HARRISBURG - Republican governors running for re-election next year are looking to capitalize on distaste for Washington gridlock and President Obama's dropping public approval amid the bumpy rollout of his signature health-care law - and Democratic challengers may need to respond with a popular cause.
A minimum-wage increase could be the answer.
Democrats vying to challenge a slew of Republican governors, particularly those seeking re-election in states that Obama won last year, are talking up an increase as their campaigns get off the ground 11 months before the election.
Polls say it's publicly popular, it revives the message of economic inequality that Obama wielded effectively last year, and it comes wrapped in a broader jobs and economic message that touches on the top priority of many voting Americans.
In Pennsylvania, championing a minimum-wage increase is already popular among the big field of Democrats vying to challenge the re-election bid of Gov. Corbett.
Now, Katie McGinty, a onetime environmental-policy adviser to the Clinton White House and Corbett's Democratic predecessor, is distinguishing herself by telling audiences and potential donors that she was the first Democrat in the Pennsylvania field to make it an issue.
"This is core for me," McGinty said. "I think it is fundamentally true across the centuries that one of the things that can really bring a nation down is the increasing chasm in terms of income."
Thus far, the Republicans whom Democrats view as most vulnerable aren't changing their minds and supporting it.
In addition to Corbett, the Democrats' list of most vulnerable includes Maine's Paul LePage, Michigan's Rick Snyder and Wisconsin's Scott Walker. Florida's Rick Scott and Ohio's John Kasich might be insulated because their states' laws boost minimum wage with inflation and Iowa's Terry Branstad, New Mexico's Susanna Martinez and Nevada's Brian Sandoval aren't viewed as sufficiently endangered.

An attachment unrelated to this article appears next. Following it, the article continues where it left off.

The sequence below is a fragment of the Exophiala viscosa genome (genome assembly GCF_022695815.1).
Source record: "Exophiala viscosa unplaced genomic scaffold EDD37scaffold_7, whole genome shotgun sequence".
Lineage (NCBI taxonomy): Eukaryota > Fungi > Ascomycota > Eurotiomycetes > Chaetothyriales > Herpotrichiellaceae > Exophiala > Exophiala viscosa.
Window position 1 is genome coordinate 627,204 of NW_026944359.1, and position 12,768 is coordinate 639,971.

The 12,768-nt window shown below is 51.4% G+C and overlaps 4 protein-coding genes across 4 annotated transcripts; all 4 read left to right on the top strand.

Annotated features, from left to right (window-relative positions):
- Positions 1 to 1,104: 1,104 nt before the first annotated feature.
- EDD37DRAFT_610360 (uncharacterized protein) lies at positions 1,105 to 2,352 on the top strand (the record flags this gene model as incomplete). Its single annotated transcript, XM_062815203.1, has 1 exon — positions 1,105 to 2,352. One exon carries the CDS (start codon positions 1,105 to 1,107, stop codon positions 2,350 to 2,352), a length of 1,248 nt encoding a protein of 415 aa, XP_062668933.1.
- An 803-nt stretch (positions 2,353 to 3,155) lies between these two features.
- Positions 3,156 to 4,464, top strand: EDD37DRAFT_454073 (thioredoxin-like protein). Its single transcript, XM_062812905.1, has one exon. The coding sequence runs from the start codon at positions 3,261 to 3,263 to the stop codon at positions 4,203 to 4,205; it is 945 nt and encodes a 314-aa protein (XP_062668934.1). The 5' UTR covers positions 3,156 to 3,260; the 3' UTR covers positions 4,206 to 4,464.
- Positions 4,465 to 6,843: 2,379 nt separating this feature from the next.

All of those governors won a first term in the national Republican sweep of 2010, and most have had strong Republican representation in their legislatures to support them.
It would not be unheard of for a Republican to advocate a minimum wage increase. New Jersey Gov. Chris Christie, who leads the Washington, D.C.-based Republican Governors Association, and New Mexico's Martinez each vetoed their legislature's minimum wage bill, but not without making a counteroffer of a more modest increase.
Republican governors are focused on lightening tax and regulatory burdens for businesses to improve wages, said Jon Thompson, a spokesman for the Republican Governors Association. But he also seemed to acknowledge the occasional political necessity for Republicans to embrace a minimum wage increase.
"It's complicated because there are some states that a minimum wage increase could be more helpful and useful than other states," Thompson said in an email.
For Democrats, campaign advisers and strategists say there's no mandate from national party leaders to wield the issue as a weapon next year. But there's no denying it's popular and salient to the political battlefield, said Danny Kanner, spokesman for the Democratic Governors Association.
"The defining issue in every single one of these races is who is fighting for the middle class," he said.
Democrats are pairing their advocacy of a minimum wage increase with criticism of cuts to corporate tax rates, public pensions or education aid that Republican governors pushed through. They also contend that it'll revive the economy by flushing more money into the hands of consumers who spend it and reduce reliance on food stamps or other government programs for the poor.
If vulnerable Republicans aren't budging on the issue, neither are the big-business groups that tend to back them. The U.S. Chamber of Commerce warns that small employers will have the hardest time absorbing higher labor costs, while the National Federation of Independent Business warned of job losses.
"We're not going to waver," said NFIB spokeswoman Jean Card. "It's the kind of thing that sounds good, but rarely are polling questions backed up with the kind of economic downside that's inevitable."